The oldest of them of course do sound more “Seventies” and closer to the original prog rock template: like the brilliant Scottish Suite (II) – sort of a rock stage music for Macbeth – the leftovers from Wise After The Event or the double piano extravaganza Beauty And The Beast (I).
As for the following albums, prog tracks include: electro-acoustic tunes (with drum machines like Lights On The Hill and Bouncer (IV) or without it like Old Faithful (IX) – classic guitar solo over synth pad); rocker-jazzier fusions like the noteworthy Sunrise And Sea Monsters (VIII – with sax); folker tunes like the skilled Pieces Of Eight suite (VIII – with cello).
I also put here all those otherwise acoustic or semi-acoustic pieces whose simplest construction is loosely song-like (es. Esperansa – III), whose style is mainly based on strummed guitar (es. Infra Dig – VII) or a “lead + rhythm guitar” approach (es. Beachrunner – VII) or again featuring mainly broken chords over repetitive chord progressions and loops (Summer Ponds and Dragonflies – IX).
Finally, I include in the group that kind-of-almost-ambient guitar or ensemble pieces, whose slow pace, repetitive structure and/or heavy use of reverb make them sound closer to soundscapes (examples of this kind can be found in If I Could Tell You – VII – short sketch with guitar and sax solo; or in the improvised duet The Tears Of Pablo Paraguas – IX).
Overall, the best of these “prog” tracks can prove to be among the most interesting and exciting in the whole series. But it needs to be said that big part of the others (especially the shorter) act more or less as mere fillers.
Vol. VII (Slow Waves, Soft Stars) is mainly comprised of electronic material, vol. XI (City Of Dreams) almost totally. Other interspersed tracks are featured in II, IV, VII and IX.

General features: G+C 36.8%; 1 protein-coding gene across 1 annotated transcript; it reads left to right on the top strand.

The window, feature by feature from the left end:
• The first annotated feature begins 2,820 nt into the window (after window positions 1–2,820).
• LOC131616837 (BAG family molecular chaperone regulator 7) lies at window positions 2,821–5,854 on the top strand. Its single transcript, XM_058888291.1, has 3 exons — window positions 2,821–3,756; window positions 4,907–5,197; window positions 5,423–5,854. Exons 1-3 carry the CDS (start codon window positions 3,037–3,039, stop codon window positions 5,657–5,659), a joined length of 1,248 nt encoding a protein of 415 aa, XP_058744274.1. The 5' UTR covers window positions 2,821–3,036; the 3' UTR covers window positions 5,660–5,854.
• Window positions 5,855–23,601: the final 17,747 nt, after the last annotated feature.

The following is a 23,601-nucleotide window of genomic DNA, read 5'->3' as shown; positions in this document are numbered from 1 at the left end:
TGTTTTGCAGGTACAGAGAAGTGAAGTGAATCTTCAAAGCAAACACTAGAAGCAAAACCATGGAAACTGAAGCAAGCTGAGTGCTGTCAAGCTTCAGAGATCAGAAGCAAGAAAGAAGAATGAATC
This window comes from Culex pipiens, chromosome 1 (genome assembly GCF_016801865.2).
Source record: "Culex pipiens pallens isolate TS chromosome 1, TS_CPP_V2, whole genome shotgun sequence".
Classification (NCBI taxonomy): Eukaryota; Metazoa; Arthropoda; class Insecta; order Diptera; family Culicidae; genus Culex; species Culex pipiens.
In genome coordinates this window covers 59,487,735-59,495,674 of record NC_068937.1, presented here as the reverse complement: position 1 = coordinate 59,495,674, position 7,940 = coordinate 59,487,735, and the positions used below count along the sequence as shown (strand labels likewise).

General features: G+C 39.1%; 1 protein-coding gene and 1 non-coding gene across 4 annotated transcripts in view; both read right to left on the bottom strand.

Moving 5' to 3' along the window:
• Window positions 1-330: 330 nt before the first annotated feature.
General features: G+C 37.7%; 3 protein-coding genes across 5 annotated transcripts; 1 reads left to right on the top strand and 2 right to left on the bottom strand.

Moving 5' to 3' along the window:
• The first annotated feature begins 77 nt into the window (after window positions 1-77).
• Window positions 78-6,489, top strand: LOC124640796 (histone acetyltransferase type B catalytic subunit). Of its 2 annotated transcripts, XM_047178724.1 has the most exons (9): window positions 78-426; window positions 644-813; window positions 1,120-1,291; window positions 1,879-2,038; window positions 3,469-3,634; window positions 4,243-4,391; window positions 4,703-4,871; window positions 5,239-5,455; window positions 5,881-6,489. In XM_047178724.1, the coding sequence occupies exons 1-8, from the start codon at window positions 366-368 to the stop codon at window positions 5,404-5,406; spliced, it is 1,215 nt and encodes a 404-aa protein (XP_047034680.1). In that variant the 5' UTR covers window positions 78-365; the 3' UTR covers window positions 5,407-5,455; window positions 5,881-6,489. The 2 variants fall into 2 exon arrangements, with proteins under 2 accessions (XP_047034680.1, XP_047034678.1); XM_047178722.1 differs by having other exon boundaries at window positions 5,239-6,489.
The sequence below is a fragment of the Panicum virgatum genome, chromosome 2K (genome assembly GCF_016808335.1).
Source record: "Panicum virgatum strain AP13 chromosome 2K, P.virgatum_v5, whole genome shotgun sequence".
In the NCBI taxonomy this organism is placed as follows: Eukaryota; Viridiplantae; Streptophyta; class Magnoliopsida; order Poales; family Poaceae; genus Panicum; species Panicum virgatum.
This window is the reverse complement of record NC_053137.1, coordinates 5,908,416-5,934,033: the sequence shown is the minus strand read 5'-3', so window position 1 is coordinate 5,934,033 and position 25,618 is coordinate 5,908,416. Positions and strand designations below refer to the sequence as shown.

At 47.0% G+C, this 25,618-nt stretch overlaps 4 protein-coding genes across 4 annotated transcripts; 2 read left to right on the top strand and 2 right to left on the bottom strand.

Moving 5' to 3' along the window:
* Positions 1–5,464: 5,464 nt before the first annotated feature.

PP&P electronic tracks differ substantially from Phillip’s big scale albums like 1984 or Slow Dance, but also quite from the Missing Links works, because of the theme-less, improvised, loosely soundscape and sometimes unfinished feel of most of them. In a word: unmemorable.
The most effective results are reached in moody, calm, almost immobile atmospheric pieces like Vanishing Streets and Slow Waves, Soft Stars (VII) or Under The Ice (IX), or Tuscan Wedding (XI) that take advantage of Phillips’ evocative skills; or hypnotic arpeggiated lullabies like Lostwithiel (IX) and Coral Island (XI) or the moody Night Song (IX), with synth soprano voice.
Occasionally some track shows a recognizable structure (as is the case of Anthem To Doomed Youth – XI) but a great deal are a combination of improvisation and rhythmless, droning, prolonged sounds.
Generally, anyway, these tracks are too unresolved and fragmentary to be really interesting; and even organizing some pieces in the Ice Flight suite (VII) or trying to intersperse common recurring themes in the whole XI doesn’t cast away this feeling.
City Of Dreams is the weirdest of all. It sounds like a “full” electronic album (the occasional acoustic moment is treated so that it blends sonically with the rest) and, like in the Wildlife soundtrack album, short pieces are crossfaded and glued together to form sort of a suite; but the “snippet factor” is at its peak, here, because sparse, undeveloped melodies and short soundscapes prevail in an alternating stream of moods (from melancholic to suspended to dark-ish) only to be improperly broken at traits by an out-of-place dramatic track.
Safe aforementioned exceptions, the electronic music in the PP&P share a common trait: attentive listening proves to be pretty pointless, though it works as relaxing music.
Here and there, PP&P albums include some songs, that I’ll touch very briefly for sake of completeness, since they certainly are not the main object of interest in the series.
They are acoustic, voice and guitar only, and most are old ‘69 pre or early Genesis songs (that were dropped because of the move towards progressive rock). The majority of them, not in the original tracklist, was recorded and added as bonus for re-issues on CD in the Nineties.
Phillips generally speaks fondly of them, commenting that they give you quite the spirit of the time. Possibly meaning: youthful simplicity, kind of naive romanticism. Not my cup of tea, but you may give ’em a try.
Here’s the tracklist of the PP&P mixtape I’d give you to try this series out. Old style, two programs of 1 hour each. Not “all the best” but close. Unfortunately, there isn’t an online source that has them all available for streaming.
- Beauty And The Beast (I)
- Flamingo (I)
- Hurlingham Suite: (iii) Bandido (III)
- Tregenna Afternoons (I)
- Scottish Suite (selection) (II)
(i) Salmon Leap
(ii) Parting Thistle
(iv) Amorphous, Cadaverous and Nebulous
- Let Us Now Make Love (VI)
- Chinese Walls (IX)
- May (V)
- Eduardo (IV)
- Pieces Of Eight (VII)
- Scythia (X)
- New England Suite (VIII)
- Sunrise And Sea Monsters (VIII)
- Carnival (VII)
- Rain Suite (X)
- Summer Ponds And Dragonflies (IX)